Here is an idea for the community of Ricochet, let’s apply for a Federal grant to do a social study of this event and answer namlliT noD hypothesis. I’d say 25 million dollars should get the study moving forward. Hey why not us? We have tech writers, editors, college wrestling throwing dummies, pilots, statisticians, IT professionals and clowns, … any Chinese – Jewish Chinese – submariners from the USS Codfish, (humor via Rickels and Newhart, and clown movie). Who wants to write the findings? Our Ricochet Statisticians will reverse engineer the data to make it all work out. lies, damned lies, and statistics equals $25 million. 

    Philippines Coronavirus Cases: 462 Deaths: 33

    Manila Population 2020 13,923,452
    Manila is the capital and second-largest city of the Philippines and one of 16 cities that comprise Metro Manila, which has an overall population of 12.8 million per the 2015 Census. The city of Manila has a population of 1.78 million in 2016, according to census data.

    Manila is the world’s most densely populated city with 42,857 people per square kilometer, or 111,002 people per square mile. This is all contained within an area of 42.88 square kilometers (16.56 square miles).

    The Metro Manila population is estimated at 12 million but the larger urban area has a population estimated at 21.3 million. The Metro Manila population swells during the daytime, however, to about 15 million. This density is much higher than that of Mumbai (23,000 people/sq km), Paris (20,150 people/sq km), and Toyko (10,100 people/sq km).

     

    • #26
    • March 23, 2020, at 4:57 PM PDT
    • 2 likes
  27. Steven Seward Member

    Majority Rule abridges Free Sp… (View Comment):

    Here is an idea for the community of Ricochet, let’s apply for a Federal grant to do a social study of this event and answer namlliT noD hypothesis. I’d say 25 million dollars should get the study moving forward. Hey why not us? We have tech writers, editors, college wrestling throwing dummies, pilots, statisticians, IT professionals and clowns, … any Chinese – Jewish Chinese – submariners from the USS Codfish, (humor via Rickels and Newhart, and clown movie).

    Love your idea! But I want to know “What are college wrestling throwing dummies, and who on Ricochet is one?”

    • #27
    • March 23, 2020, at 5:12 PM PDT
    • 1 like
  28. Phil Turmel Coolidge

    Steven Seward (View Comment):

    I’m not sure about that 3.4% death rate either. To be honest, I never did understand that graph on the Worldometers site. If you go to the point on the graph that lies above March 2nd and 3rd, you will get a death rate of 48%!!

    https://www.worldometers.info/coronavirus/country/south-korea/

    If I just take their total number of deaths (111) and divide it by their total number of infected cases (8,961) as of today, I come up with a death rate of .012 or 1.2%. 

    The key phrase is “cases which had an outcome”. You can’t use 111 vs. 8961 in your math because the bulk of the 8961 are still in progress! You can’t put those cases in the denominator until you have either dead or recovered. Come on, people! Really simple math!

    • #28
    • March 23, 2020, at 5:27 PM PDT
    • 6 likes
  29. Saint Augustine Member

    Phil Turmel (View Comment):

    Steven Seward (View Comment):

    I’m not sure about that 3.4% death rate either. To be honest, I never did understand that graph on the Worldometers site. If you go to the point on the graph that lies above March 2nd and 3rd, you will get a death rate of 48%!!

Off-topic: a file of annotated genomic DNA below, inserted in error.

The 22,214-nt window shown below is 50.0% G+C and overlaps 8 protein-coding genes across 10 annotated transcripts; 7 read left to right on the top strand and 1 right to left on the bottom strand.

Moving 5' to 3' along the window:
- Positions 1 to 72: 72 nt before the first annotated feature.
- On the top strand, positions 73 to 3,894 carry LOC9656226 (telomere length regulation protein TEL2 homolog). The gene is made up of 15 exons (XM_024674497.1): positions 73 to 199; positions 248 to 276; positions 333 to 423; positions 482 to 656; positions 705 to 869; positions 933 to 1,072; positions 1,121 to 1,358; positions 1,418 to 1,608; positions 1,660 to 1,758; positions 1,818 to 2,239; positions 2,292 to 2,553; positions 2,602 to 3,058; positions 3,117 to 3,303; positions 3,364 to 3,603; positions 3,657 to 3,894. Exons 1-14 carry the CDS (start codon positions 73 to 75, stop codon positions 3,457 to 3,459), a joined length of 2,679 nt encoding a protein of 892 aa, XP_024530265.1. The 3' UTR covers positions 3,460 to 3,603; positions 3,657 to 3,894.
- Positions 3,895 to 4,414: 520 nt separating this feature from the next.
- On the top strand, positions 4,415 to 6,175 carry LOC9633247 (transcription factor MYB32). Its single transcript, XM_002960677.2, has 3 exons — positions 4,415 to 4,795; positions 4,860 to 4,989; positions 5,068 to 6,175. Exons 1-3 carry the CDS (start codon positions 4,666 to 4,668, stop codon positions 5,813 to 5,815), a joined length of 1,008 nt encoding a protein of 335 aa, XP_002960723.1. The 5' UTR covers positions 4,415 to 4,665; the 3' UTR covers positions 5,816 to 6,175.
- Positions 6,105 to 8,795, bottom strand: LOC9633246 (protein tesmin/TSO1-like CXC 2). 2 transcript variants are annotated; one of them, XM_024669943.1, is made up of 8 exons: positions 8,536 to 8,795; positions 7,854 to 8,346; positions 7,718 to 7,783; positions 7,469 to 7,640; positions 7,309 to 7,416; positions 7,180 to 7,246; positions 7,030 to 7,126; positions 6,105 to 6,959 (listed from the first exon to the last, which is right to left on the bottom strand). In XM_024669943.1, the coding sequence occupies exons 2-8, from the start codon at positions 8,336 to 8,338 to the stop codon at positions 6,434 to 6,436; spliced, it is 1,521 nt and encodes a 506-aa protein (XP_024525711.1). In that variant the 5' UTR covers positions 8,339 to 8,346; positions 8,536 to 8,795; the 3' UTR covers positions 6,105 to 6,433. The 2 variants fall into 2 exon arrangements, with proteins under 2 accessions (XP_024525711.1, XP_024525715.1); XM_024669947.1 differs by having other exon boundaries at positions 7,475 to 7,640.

https://www.worldometers.info/coronavirus/country/south-korea/

    If I just take their total number of deaths (111) and divide it by their total number of infected cases (8,961) as of today, I come up with a death rate of .012 or 1.2%.

    The key phrase is “cases which had an outcome”. You can’t use 111 vs. 8961 in your math because the bulk of the 8961 are still in progress! You can’t put those cases in the denominator until you have either dead or recovered. Come on, people! Really simple math!

    The first approach gives you a much too low death rate.

    The second approach gives you a death rate somewhat too high, since recoveries happen slower than deaths.

    The true death rate is somewhere in between.

    But even that is a strategy for considering the death rate among only the confirmed infections. Heaven knows how many infections are never to be confirmed!

    • #29
    • March 23, 2020, at 5:42 PM PDT
    • 5 likes
    • This comment has been edited.
  30. Majority Rule abridges Free Sp… Coolidge

    Steven Seward (View Comment):

    Majority Rule abridges Free Sp… (View Comment):

    Here is an idea for the community of Ricochet, let’s apply for a Federal grant to do a social study of this event and answer namlliT noD hypothesis. I’d say 25 million dollars should get the study moving forward. Hey why not us? We have tech writers, editors, college wrestling throwing dummies, pilots, statisticians, IT professionals and clowns, … any Chinese – Jewish Chinese – submariners from the USS Codfish, (humor via Rickels and Newhart, and clown movie).

    Love your idea! But I want to know “What are college wrestling throwing dummies, and who on Ricochet is one?”

    They are H.S wrestler’s who are dumb for thinking they are good enough to make it on a wrestling program way above their pay grade. We end up saving the program the cost of the leather stuffed throwing dummy in the mat room. When I got there I saw straw protruding from the shoulders and the stitching coming loose. I did not figure it out until after 3 knee and two shoulder surgeries. However, I had so much air time they gave me an honorary pilots license. Seward have you ever been to Moscow Russia? 

    • #30
    • March 23, 2020, at 5:46 PM PDT
    • 2 likes